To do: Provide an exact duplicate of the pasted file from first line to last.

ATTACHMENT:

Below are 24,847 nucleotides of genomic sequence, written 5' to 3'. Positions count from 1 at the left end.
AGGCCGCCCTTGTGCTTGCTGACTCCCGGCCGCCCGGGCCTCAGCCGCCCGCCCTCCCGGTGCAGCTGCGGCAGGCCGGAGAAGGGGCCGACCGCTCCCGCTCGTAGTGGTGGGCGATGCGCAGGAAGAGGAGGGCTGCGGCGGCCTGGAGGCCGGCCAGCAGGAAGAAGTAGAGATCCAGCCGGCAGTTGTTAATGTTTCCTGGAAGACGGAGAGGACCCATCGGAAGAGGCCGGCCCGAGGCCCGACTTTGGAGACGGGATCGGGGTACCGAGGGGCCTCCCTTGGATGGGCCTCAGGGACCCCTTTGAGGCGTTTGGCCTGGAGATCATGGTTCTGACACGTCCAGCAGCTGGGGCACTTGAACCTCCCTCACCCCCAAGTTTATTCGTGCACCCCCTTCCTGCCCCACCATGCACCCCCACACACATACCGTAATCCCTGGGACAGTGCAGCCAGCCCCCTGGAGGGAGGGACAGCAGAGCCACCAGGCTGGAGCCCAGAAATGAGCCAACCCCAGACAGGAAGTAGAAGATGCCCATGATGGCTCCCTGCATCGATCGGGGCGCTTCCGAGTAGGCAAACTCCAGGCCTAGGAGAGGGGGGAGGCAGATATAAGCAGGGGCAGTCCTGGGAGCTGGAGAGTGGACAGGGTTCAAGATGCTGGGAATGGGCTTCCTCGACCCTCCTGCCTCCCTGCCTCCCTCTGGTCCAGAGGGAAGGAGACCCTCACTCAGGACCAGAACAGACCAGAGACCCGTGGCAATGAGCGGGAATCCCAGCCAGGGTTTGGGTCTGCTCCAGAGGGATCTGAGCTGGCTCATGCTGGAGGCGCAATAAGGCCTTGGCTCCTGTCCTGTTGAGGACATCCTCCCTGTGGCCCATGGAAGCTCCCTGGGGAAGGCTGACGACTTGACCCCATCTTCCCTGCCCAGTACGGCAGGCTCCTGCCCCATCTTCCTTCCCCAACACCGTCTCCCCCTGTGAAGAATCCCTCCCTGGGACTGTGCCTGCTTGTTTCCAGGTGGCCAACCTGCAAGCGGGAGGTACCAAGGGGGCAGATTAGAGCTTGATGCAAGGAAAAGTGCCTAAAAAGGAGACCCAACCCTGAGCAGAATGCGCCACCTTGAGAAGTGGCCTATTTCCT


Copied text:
Below are 24,847 nucleotides of genomic sequence, written 5' to 3'. Positions count from 1 at the left end.
AGGCCGCCCTTGTGCTTGCTGACTCCCGGCCGCCCGGGCCTCAGCCGCCCGCCCTCCCGGTGCAGCTGCGGCAGGCCGGAGAAGGGGCCGACCGCTCCCGCTCGTAGTGGTGGGCGATGCGCAGGAAGAGGAGGGCTGCGGCGGCCTGGAGGCCGGCCAGCAGGAAGAAGTAGAGATCCAGCCGGCAGTTGTTAATGTTTCCTGGAAGACGGAGAGGACCCATCGGAAGAGGCCGGCCCGAGGCCCGACTTTGGAGACGGGATCGGGGTACCGAGGGGCCTCCCTTGGATGGGCCTCAGGGACCCCTTTGAGGCGTTTGGCCTGGAGATCATGGTTCTGACACGTCCAGCAGCTGGGGCACTTGAACCTCCCTCACCCCCAAGTTTATTCGTGCACCCCCTTCCTGCCCCACCATGCACCCCCACACACATACCGTAATCCCTGGGACAGTGCAGCCAGCCCCCTGGAGGGAGGGACAGCAGAGCCACCAGGCTGGAGCCCAGAAATGAGCCAACCCCAGACAGGAAGTAGAAGATGCCCATGATGGCTCCCTGCATCGATCGGGGCGCTTCCGAGTAGGCAAACTCCAGGCCTAGGAGAGGGGGGAGGCAGATATAAGCAGGGGCAGTCCTGGGAGCTGGAGAGTGGACAGGGTTCAAGATGCTGGGAATGGGCTTCCTCGACCCTCCTGCCTCCCTGCCTCCCTCTGGTCCAGAGGGAAGGAGACCCTCACTCAGGACCAGAACAGACCAGAGACCCGTGGCAATGAGCGGGAATCCCAGCCAGGGTTTGGGTCTGCTCCAGAGGGATCTGAGCTGGCTCATGCTGGAGGCGCAATAAGGCCTTGGCTCCTGTCCTGTTGAGGACATCCTCCCTGTGGCCCATGGAAGCTCCCTGGGGAAGGCTGACGACTTGACCCCATCTTCCCTGCCCAGTACGGCAGGCTCCTGCCCCATCTTCCTTCCCCAACACCGTCTCCCCCTGTGAAGAATCCCTCCCTGGGACTGTGCCTGCTTGTTTCCAGGTGGCCAACCTGCAAGCGGGAGGTACCAAGGGGGCAGATTAGAGCTTGATGCAAGGAAAAGTGCCTAAAAAGGAGACCCAACCCTGAGCAGAATGCGCCACCTTGAGAAGTGGCCTATTTCCT